From the archive of struggle, no.77: Encounter

Taking a break from my well-behind trawl through MIA, UNZ, a website of free periodicals, has uploaded loads of back issues of Encounter. For those of you who think I’m a neocon, my pleasure at this will be further evidence.  For those of you less well versed in all of this, here’s Wikipedia:

Encounter was a literary magazine, founded in 1953 by poet Stephen Spender and journalist Irving Kristol. The magazine ceased publication in 1991. Published in the United Kingdom, it was a largely Anglo-American intellectual and cultural journal, originally associated with the anti-Stalinist left. The magazine received covert funding from the Central Intelligence Agency, after the CIA and MI6 discussed the founding of an “Anglo-American left-of-centre publication” intended to counter the idea of cold war neutralism. The magazine was rarely critical of American foreign policy, but beyond this editors had considerable publishing freedom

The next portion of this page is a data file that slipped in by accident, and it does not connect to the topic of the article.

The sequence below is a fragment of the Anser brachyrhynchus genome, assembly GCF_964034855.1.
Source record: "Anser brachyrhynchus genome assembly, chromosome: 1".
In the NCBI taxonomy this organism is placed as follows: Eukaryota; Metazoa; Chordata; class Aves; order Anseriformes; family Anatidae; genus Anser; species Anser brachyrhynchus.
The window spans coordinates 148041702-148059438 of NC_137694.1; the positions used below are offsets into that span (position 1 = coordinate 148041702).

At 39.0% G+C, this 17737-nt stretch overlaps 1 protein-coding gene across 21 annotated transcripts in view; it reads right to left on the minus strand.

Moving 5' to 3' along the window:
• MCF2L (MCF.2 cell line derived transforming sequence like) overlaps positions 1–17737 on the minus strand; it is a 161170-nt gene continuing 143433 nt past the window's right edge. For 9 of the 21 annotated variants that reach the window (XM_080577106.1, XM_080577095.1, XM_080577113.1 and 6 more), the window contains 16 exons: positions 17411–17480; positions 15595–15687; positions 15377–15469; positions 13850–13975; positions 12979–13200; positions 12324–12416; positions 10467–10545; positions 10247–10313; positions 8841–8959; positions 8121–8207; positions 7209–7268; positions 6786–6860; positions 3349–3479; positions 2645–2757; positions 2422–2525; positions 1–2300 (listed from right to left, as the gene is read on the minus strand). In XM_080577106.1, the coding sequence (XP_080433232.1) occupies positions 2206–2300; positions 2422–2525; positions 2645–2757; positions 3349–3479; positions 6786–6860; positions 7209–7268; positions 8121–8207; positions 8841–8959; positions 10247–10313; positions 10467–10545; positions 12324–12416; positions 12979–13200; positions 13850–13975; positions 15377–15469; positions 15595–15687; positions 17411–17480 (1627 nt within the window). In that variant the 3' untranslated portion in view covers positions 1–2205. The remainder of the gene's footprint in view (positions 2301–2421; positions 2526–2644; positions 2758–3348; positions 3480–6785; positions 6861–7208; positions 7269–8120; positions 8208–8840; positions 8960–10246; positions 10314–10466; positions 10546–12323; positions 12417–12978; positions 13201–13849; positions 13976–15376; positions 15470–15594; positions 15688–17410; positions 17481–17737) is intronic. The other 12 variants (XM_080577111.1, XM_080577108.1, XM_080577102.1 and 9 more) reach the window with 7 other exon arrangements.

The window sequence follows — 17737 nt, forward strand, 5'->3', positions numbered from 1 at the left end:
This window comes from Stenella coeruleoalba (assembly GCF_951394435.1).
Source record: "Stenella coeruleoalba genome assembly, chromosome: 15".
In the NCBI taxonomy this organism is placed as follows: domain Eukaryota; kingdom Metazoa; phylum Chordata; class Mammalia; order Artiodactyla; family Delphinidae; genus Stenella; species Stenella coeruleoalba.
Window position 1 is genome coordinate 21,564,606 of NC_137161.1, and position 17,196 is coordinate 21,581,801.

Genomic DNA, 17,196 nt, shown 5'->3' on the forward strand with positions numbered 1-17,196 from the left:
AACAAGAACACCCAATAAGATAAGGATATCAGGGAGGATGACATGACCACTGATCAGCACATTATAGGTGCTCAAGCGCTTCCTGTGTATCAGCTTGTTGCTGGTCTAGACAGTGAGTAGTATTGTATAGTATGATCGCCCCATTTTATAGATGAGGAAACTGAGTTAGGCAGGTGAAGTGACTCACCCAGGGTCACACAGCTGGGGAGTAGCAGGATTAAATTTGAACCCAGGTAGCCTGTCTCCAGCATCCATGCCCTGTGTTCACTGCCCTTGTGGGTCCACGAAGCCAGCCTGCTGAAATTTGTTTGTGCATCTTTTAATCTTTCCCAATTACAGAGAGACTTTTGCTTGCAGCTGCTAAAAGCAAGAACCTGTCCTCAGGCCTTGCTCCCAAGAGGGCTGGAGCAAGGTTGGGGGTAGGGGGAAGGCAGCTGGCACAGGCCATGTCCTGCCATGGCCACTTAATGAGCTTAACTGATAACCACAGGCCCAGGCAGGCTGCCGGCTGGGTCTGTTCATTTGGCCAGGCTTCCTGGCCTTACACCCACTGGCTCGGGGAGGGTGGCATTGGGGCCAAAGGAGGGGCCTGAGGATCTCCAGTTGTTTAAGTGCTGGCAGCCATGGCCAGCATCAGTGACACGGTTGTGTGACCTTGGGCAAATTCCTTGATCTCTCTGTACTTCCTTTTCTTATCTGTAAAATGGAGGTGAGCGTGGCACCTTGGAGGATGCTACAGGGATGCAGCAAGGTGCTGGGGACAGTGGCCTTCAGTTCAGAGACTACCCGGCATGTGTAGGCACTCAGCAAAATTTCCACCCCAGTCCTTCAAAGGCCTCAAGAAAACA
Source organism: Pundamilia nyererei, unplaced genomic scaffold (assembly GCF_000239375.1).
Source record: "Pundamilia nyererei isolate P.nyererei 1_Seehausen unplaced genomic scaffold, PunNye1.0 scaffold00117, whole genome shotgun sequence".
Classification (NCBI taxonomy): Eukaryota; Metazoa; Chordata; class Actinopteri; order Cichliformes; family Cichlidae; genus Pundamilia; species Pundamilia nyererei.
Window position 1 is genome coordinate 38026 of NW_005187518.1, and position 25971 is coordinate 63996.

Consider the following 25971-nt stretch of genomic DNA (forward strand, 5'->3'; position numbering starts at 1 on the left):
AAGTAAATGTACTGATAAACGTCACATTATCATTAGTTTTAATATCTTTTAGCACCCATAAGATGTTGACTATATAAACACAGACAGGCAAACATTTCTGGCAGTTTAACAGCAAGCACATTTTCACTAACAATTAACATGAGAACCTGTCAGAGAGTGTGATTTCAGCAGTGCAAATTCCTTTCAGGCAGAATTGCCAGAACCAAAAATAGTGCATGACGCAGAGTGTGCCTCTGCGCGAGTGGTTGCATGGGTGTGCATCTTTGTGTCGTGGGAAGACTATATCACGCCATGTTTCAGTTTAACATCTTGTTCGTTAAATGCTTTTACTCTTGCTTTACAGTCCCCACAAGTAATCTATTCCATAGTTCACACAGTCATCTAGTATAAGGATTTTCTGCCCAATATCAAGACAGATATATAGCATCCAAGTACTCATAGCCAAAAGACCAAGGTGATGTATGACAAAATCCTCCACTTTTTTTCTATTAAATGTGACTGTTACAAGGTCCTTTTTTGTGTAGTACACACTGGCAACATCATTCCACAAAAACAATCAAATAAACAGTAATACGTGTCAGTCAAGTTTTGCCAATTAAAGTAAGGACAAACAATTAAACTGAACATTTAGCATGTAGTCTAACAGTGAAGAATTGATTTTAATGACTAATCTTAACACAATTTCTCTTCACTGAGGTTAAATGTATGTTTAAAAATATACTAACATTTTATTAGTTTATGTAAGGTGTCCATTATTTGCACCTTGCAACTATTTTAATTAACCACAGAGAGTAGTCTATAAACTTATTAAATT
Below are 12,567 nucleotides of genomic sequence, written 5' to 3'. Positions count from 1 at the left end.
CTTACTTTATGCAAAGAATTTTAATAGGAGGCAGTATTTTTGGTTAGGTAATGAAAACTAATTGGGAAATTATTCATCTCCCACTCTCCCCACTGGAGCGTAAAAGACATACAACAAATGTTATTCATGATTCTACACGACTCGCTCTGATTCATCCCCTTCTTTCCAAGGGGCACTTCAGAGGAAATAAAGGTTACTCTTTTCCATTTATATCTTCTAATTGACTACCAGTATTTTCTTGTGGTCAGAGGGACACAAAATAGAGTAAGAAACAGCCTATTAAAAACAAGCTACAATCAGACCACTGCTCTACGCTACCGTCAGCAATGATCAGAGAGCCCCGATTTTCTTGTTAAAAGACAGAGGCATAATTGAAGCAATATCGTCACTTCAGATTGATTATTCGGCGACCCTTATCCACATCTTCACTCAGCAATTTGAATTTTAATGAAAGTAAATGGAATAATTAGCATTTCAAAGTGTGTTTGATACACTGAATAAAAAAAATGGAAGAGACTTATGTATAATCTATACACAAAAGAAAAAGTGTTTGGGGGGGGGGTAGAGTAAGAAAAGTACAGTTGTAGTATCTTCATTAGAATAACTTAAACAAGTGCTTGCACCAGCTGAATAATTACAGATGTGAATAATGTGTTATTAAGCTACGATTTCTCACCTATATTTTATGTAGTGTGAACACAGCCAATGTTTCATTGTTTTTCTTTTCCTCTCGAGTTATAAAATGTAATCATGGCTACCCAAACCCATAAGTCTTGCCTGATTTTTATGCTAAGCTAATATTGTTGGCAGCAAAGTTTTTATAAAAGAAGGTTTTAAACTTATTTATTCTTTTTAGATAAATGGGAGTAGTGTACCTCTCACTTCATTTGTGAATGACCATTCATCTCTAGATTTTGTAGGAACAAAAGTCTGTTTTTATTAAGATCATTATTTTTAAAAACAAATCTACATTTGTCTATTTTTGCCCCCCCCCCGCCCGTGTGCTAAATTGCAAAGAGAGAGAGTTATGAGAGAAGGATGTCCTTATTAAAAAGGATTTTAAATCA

Here’s just some of the material in the amazing first issue from 1953:

Interesting global range, and a larger number of female contributors than many other cultural journals of the day (though still not many).

Here are other things that jumped out at me. From 1953:

From 1954:

From 1955:

Then, fast forwarding to the late 1960s, the mood has not changed one bit, with just the slightest sense of the cultural revolution at large in the world. Here’s some stuff from 1967:

Other periodicals available from the site:

1930s+

1950s+

1960s+

1970s+

From the archive of struggle: student activism in the 1930s

Young People's Socialist League

Image via Wikipedia

This is another post highlighting on-line historical materials. This week, we feature two interesting on-line exhibitions on 1930s student activism in the USA. CUNY‘s Virtual New York City is a fantastic local history resource. It includes an exhibit on the struggle for free speech at CCNY. The exhibit’s perspective is basically a Stalinist fellow travelling one, in my view, but it is interesting and well put together, and has some material about the student arm of Norman Thomas‘ Socialist Party. This is from the Student Rebels section: